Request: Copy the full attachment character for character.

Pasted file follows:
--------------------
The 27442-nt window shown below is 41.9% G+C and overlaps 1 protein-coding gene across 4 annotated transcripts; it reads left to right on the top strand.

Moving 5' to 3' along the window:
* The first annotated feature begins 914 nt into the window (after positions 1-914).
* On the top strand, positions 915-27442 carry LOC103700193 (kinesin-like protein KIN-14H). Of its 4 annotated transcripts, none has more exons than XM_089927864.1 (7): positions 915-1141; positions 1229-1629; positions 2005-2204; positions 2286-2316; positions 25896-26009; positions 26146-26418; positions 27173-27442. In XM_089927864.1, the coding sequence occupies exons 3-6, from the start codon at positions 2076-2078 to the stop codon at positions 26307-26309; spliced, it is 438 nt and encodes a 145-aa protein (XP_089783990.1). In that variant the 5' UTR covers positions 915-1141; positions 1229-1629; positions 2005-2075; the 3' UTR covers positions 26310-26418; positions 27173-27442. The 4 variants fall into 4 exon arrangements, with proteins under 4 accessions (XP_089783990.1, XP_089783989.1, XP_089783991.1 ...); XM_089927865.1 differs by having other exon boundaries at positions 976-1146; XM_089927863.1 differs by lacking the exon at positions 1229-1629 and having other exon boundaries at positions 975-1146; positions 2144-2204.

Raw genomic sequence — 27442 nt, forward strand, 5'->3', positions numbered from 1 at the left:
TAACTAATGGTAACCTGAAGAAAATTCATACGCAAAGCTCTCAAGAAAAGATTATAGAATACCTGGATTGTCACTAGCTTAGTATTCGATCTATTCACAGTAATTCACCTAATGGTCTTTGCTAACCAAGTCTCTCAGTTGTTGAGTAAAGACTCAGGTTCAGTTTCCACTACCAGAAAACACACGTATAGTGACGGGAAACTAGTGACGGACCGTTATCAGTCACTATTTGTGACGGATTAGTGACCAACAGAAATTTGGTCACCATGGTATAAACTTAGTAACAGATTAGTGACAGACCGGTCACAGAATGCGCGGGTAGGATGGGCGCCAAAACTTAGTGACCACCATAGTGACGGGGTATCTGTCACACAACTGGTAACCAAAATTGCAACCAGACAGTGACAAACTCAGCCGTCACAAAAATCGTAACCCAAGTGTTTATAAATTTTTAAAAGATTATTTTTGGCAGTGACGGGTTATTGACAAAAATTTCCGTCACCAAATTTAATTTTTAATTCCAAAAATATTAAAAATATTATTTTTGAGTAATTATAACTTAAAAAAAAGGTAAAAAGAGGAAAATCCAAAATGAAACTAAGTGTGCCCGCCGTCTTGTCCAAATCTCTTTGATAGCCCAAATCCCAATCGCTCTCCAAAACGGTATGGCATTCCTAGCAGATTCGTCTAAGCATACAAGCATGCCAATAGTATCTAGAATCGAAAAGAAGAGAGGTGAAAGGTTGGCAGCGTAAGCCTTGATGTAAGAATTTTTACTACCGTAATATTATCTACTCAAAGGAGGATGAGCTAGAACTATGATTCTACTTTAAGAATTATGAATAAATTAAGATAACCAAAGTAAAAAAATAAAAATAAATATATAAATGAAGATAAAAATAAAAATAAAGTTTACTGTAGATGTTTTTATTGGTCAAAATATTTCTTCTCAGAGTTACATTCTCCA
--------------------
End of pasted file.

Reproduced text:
The 27442-nt window shown below is 41.9% G+C and overlaps 1 protein-coding gene across 4 annotated transcripts; it reads left to right on the top strand.

Moving 5' to 3' along the window:
* The first annotated feature begins 914 nt into the window (after positions 1-914).
* On the top strand, positions 915-27442 carry LOC103700193 (kinesin-like protein KIN-14H). Of its 4 annotated transcripts, none has more exons than XM_089927864.1 (7): positions 915-1141; positions 1229-1629; positions 2005-2204; positions 2286-2316; positions 25896-26009; positions 26146-26418; positions 27173-27442. In XM_089927864.1, the coding sequence occupies exons 3-6, from the start codon at positions 2076-2078 to the stop codon at positions 26307-26309; spliced, it is 438 nt and encodes a 145-aa protein (XP_089783990.1). In that variant the 5' UTR covers positions 915-1141; positions 1229-1629; positions 2005-2075; the 3' UTR covers positions 26310-26418; positions 27173-27442. The 4 variants fall into 4 exon arrangements, with proteins under 4 accessions (XP_089783990.1, XP_089783989.1, XP_089783991.1 ...); XM_089927865.1 differs by having other exon boundaries at positions 976-1146; XM_089927863.1 differs by lacking the exon at positions 1229-1629 and having other exon boundaries at positions 975-1146; positions 2144-2204.

Raw genomic sequence — 27442 nt, forward strand, 5'->3', positions numbered from 1 at the left:
TAACTAATGGTAACCTGAAGAAAATTCATACGCAAAGCTCTCAAGAAAAGATTATAGAATACCTGGATTGTCACTAGCTTAGTATTCGATCTATTCACAGTAATTCACCTAATGGTCTTTGCTAACCAAGTCTCTCAGTTGTTGAGTAAAGACTCAGGTTCAGTTTCCACTACCAGAAAACACACGTATAGTGACGGGAAACTAGTGACGGACCGTTATCAGTCACTATTTGTGACGGATTAGTGACCAACAGAAATTTGGTCACCATGGTATAAACTTAGTAACAGATTAGTGACAGACCGGTCACAGAATGCGCGGGTAGGATGGGCGCCAAAACTTAGTGACCACCATAGTGACGGGGTATCTGTCACACAACTGGTAACCAAAATTGCAACCAGACAGTGACAAACTCAGCCGTCACAAAAATCGTAACCCAAGTGTTTATAAATTTTTAAAAGATTATTTTTGGCAGTGACGGGTTATTGACAAAAATTTCCGTCACCAAATTTAATTTTTAATTCCAAAAATATTAAAAATATTATTTTTGAGTAATTATAACTTAAAAAAAAGGTAAAAAGAGGAAAATCCAAAATGAAACTAAGTGTGCCCGCCGTCTTGTCCAAATCTCTTTGATAGCCCAAATCCCAATCGCTCTCCAAAACGGTATGGCATTCCTAGCAGATTCGTCTAAGCATACAAGCATGCCAATAGTATCTAGAATCGAAAAGAAGAGAGGTGAAAGGTTGGCAGCGTAAGCCTTGATGTAAGAATTTTTACTACCGTAATATTATCTACTCAAAGGAGGATGAGCTAGAACTATGATTCTACTTTAAGAATTATGAATAAATTAAGATAACCAAAGTAAAAAAATAAAAATAAATATATAAATGAAGATAAAAATAAAAATAAAGTTTACTGTAGATGTTTTTATTGGTCAAAATATTTCTTCTCAGAGTTACATTCTCCA